We’ve got something for you. Something new. Something experimental. In it, we have an intern / job shadow / lackey / typing monkey spend a few days here at magical, mysterious NAG HQ to learn the ins, outs and in-betweens of being a games journalist of dubious importance. And then we have them write words. Words about anything we want, really. Or we have them make all the coffee and sandwiches we desire – whichever we feel they’re best at. In essence, we’re enjoying all the benefits of slavery, with none of the backlash. Hopefully. First up is Matthew Hakim, who’s spent some time playing the Devil May Cry reboot and is ready to tell you what he thinks of it.
Platforms: 360 / PC / PS3
If there was ever anything in the world of gaming that was completely obvious to us but overlooked by the heroes we control, it would be the fact that they are immensely hardcore. It’s amazing how these heroes take it upon themselves to save the world, the universe and everything else and never ask any questions or take any credit for themselves. However, with the release of DmC: Devil May Cry, that chain of character is about to change. Enter Dante: the half demon, half angel badass who is beyond the immensity of hardcore and is very much aware of it himself.
DmC: Devil May Cry follows the story of Dante, a hugely arrogant party animal who at the beginning of the story has more time for a drink or five and a couple of blondes than to be bothered by demons who have been tormenting him since he can remember (I don’t think his priorities could be more in place). However, as soon as he wakes up to the sound of a girl named Kat knocking on his trailer door, everything changes. From that point on, the player takes control of the egotistical Dante and is given the opportunity to watch the character grow into someone who is arrogant ‘til the end, but also has a purpose. And that purpose is to avenge his angel mother, who was slain by Mundus, the demon lord who plans to take over the human world. Through meeting Kat, Dante’s life unfolds right before him through the meeting of his brother, Vergil, who is the leader of “The Order”, a group dedicated to stopping the demon threat.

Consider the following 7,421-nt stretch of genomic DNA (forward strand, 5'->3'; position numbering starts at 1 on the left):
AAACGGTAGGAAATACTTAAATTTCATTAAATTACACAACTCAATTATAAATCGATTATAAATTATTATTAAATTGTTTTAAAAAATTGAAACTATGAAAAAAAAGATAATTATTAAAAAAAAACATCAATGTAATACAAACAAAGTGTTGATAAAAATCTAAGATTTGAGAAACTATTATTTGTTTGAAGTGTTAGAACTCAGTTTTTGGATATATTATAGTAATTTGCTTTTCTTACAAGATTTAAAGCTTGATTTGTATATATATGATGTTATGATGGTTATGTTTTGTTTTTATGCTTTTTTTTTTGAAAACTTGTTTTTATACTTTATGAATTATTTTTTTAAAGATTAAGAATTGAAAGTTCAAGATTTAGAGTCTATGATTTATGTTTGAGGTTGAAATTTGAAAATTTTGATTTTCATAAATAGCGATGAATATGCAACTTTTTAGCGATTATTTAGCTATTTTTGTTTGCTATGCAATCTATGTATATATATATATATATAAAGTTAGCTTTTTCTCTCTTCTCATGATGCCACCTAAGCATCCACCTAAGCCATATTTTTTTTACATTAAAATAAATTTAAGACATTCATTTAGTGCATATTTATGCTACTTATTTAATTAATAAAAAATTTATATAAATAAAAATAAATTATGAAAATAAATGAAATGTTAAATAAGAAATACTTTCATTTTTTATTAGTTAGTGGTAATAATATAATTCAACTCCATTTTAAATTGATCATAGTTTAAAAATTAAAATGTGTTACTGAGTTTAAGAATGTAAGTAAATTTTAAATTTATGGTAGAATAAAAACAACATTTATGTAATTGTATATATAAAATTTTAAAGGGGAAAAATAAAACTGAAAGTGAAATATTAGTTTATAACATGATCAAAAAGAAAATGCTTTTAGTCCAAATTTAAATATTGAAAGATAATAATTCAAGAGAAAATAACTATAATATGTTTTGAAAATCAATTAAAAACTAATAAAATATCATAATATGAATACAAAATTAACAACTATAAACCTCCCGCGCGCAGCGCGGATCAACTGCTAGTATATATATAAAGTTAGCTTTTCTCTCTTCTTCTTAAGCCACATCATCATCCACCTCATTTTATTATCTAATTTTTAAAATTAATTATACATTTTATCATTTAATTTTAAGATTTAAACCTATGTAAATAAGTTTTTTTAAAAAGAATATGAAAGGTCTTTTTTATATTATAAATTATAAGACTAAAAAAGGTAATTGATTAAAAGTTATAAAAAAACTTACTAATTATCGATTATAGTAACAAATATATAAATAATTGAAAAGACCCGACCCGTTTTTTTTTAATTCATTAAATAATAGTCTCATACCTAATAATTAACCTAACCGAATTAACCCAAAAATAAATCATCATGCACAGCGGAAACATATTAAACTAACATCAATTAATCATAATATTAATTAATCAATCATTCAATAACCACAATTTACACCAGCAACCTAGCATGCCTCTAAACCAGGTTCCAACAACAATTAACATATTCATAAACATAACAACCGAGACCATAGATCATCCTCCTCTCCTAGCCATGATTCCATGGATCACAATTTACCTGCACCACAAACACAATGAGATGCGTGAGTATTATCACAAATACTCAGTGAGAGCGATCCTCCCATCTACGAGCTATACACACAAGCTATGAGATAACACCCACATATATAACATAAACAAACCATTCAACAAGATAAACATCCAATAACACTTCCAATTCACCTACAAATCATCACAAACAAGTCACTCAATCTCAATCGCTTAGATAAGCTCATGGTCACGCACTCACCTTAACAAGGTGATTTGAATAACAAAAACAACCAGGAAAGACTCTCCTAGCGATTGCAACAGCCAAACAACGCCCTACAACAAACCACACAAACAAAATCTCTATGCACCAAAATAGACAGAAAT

The standout feature in DmC: Devil May Cry is the combat system. It’s a beautifully crafted hack-and-slash experience with an overwhelming amount of weapons, combos and upgrades. There are eight weapons in total which can all be upgraded depending on whether you have enough orbs, which are gathered from slaying enemies. Once you have enough orbs, you can upgrade Dante’s skills, weapons and abilities which will, believe it or not, make this guy even more hardcore than he already is.
The appearance of the game is also something that you can see the developers put a lot of hard work and passion into. The game chops and changes between two locations: the human world and Limbo – the demon infested world where everything has the potential of being a death trap. Areas packed with villains, streets with pits that fall to who knows where and walls that close in around you are but a few of the challenges Dante will face (and overcome because he’s Dante).
As much as this game is highly enjoyable, it does a have a few flaws which can get annoying as the game progresses. For example, the variety in terms of enemies isn’t exactly vast. Instead, there are just two or three enemy classes which can be differentiated through one wielding an axe to another with a shield. Also, the dialogue between bosses and Dante is quite poor – I mean you can’t exactly imagine a twelve thousand-year old giant, worm-like monster dropping F-bombs at you (although this being Devil May Cry, it’s expected).
But when taking the game as a whole, the flaws matter very little in terms of the experience. An exciting aspect of the game is that you won’t wait more than ten seconds without something happening – you’re always jumping, hacking, climbing, swinging, shooting or fighting. DmC: Devil May Cry is the type of game where the action doesn’t stop and that’s how we like it!
– by Matthew Hakim